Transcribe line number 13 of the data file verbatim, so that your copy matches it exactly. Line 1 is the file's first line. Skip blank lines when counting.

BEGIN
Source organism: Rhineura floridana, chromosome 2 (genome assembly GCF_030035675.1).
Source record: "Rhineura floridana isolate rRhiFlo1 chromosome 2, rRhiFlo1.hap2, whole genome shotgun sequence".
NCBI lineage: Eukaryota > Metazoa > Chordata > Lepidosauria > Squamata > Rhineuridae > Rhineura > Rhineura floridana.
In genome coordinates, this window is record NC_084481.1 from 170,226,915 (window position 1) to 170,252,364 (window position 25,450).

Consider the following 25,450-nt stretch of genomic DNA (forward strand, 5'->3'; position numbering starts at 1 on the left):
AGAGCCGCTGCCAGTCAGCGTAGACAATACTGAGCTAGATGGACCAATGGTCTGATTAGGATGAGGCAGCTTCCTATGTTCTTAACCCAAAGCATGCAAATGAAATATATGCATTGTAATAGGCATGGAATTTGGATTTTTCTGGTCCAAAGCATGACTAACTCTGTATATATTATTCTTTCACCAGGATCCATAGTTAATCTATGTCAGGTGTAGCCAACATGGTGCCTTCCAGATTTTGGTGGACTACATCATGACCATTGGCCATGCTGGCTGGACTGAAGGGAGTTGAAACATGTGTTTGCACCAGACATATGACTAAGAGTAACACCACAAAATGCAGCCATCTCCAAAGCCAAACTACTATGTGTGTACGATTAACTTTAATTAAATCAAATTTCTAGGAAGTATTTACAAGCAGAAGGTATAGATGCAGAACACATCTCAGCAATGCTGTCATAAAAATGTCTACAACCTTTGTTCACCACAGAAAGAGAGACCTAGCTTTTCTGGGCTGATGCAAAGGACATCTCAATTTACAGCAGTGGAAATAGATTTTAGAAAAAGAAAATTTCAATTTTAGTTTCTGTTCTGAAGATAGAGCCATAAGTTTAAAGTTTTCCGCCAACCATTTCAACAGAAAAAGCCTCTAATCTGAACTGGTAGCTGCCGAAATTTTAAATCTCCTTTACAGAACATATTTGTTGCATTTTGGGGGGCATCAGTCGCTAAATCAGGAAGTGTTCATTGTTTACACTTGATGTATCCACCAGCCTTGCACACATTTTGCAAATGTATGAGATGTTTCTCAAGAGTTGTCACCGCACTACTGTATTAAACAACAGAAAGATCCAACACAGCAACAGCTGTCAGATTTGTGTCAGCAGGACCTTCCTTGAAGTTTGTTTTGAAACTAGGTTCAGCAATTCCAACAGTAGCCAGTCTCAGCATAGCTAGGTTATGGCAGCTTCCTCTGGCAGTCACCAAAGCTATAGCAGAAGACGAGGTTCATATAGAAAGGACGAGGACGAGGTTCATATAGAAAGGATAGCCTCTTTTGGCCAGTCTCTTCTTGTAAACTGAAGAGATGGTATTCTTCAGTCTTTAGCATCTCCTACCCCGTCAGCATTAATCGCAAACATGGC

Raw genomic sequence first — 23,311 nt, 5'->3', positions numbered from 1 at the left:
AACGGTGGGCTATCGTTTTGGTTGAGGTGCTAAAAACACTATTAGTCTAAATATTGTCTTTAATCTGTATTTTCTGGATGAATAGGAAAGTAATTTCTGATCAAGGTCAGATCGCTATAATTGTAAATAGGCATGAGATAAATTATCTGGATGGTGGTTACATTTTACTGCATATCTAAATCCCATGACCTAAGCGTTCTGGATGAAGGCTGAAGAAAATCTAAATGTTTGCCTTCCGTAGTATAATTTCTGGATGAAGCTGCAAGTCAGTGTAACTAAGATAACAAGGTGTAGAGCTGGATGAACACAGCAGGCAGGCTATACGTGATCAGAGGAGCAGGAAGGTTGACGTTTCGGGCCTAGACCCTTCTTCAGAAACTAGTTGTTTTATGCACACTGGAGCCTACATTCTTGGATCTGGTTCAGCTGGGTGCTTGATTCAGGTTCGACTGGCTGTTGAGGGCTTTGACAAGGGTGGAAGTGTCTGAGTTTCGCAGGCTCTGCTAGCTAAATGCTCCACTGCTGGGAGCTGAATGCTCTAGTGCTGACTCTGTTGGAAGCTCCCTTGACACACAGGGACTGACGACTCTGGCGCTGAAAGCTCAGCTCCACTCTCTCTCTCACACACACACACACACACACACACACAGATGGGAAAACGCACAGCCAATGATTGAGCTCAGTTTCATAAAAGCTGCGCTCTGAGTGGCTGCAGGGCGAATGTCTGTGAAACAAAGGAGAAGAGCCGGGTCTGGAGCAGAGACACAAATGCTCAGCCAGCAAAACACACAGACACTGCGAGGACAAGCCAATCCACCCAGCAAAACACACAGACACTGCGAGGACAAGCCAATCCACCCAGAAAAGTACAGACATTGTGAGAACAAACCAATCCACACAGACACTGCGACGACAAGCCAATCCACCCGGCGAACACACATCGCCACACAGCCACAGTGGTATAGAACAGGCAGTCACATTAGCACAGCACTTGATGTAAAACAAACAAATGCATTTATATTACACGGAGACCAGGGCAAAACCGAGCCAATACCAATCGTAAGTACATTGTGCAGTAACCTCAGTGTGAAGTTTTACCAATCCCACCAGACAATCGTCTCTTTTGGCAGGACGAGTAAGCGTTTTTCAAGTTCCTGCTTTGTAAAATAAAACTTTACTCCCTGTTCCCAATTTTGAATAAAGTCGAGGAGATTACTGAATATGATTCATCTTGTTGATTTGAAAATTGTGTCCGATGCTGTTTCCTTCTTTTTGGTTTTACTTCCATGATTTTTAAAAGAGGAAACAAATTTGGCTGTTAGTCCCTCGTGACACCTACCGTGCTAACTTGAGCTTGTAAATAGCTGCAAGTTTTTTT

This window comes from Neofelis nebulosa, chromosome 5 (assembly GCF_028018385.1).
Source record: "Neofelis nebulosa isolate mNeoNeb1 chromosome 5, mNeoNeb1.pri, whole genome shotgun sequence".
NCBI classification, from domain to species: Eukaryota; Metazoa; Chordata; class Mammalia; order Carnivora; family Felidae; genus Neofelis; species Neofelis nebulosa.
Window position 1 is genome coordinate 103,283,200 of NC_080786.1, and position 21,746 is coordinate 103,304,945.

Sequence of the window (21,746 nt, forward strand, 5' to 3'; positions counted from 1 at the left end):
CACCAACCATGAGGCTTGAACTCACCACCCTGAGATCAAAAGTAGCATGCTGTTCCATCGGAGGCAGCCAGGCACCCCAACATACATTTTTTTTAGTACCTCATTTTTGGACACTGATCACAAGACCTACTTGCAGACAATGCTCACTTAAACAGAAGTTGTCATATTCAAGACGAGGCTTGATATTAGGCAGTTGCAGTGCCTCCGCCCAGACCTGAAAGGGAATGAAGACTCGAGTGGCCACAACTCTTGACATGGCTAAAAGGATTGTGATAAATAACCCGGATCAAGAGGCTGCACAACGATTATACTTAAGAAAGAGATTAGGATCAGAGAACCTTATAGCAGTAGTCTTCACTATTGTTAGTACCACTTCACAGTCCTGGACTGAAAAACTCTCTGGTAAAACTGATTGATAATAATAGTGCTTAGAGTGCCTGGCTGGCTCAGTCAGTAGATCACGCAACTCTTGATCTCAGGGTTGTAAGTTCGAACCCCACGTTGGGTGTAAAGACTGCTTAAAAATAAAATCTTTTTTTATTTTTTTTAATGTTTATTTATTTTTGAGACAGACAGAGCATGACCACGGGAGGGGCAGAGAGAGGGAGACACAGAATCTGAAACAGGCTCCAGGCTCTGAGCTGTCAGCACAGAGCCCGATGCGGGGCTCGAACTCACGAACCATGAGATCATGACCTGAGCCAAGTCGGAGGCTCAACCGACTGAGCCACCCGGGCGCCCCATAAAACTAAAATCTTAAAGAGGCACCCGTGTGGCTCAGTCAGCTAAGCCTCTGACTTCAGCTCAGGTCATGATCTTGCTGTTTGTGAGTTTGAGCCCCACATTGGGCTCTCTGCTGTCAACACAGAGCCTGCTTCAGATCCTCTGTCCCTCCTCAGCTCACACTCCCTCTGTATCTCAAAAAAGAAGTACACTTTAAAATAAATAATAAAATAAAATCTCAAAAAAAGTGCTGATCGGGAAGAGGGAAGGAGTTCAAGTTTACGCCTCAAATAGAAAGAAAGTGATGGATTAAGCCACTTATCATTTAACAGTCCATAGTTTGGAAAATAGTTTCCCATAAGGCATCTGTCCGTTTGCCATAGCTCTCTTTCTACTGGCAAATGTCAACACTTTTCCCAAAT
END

Sequence of the window (21,746 nt, forward strand, 5' to 3'; positions counted from 1 at the left end):